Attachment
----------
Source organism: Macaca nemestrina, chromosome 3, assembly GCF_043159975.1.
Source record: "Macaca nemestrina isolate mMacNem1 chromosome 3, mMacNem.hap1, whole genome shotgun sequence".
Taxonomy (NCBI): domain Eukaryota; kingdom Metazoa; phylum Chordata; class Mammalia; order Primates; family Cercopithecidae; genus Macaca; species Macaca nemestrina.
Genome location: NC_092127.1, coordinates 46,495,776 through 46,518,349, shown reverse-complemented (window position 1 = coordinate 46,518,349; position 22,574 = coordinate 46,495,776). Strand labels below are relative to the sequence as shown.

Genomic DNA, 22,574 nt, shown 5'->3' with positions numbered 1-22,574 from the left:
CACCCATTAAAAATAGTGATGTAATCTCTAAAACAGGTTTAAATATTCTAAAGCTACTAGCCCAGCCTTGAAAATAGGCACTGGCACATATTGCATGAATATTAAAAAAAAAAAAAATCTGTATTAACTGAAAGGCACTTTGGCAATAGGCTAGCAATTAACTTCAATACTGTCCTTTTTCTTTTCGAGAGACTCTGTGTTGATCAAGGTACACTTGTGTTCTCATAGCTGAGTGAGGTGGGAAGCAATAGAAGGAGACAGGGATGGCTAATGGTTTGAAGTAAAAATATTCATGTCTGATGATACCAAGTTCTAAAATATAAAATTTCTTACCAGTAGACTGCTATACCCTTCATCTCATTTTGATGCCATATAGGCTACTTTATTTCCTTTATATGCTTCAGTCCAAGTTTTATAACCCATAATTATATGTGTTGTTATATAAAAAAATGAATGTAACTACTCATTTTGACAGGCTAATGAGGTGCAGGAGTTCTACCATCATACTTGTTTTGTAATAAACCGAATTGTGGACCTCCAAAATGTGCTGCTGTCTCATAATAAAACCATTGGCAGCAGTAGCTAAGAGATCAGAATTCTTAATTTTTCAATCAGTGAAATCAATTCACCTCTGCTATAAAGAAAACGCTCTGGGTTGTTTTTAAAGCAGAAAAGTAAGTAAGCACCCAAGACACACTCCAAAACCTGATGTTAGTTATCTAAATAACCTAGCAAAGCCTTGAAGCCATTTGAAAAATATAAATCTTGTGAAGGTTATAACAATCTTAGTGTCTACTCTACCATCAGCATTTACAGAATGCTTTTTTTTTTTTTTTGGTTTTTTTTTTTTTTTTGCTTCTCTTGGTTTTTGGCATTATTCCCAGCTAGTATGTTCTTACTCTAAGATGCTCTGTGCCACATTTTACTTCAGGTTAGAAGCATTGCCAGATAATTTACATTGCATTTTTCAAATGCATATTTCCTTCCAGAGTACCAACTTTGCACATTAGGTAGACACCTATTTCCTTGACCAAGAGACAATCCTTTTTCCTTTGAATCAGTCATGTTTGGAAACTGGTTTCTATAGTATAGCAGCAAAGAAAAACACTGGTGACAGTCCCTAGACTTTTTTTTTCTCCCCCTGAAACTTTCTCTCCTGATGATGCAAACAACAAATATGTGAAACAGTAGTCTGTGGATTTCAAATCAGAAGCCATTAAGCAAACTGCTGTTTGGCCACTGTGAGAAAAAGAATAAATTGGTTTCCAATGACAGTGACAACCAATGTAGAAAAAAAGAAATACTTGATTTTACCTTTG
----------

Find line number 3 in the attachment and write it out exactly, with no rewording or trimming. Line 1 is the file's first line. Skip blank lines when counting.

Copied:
Taxonomy (NCBI): domain Eukaryota; kingdom Metazoa; phylum Chordata; class Mammalia; order Primates; family Cercopithecidae; genus Macaca; species Macaca nemestrina.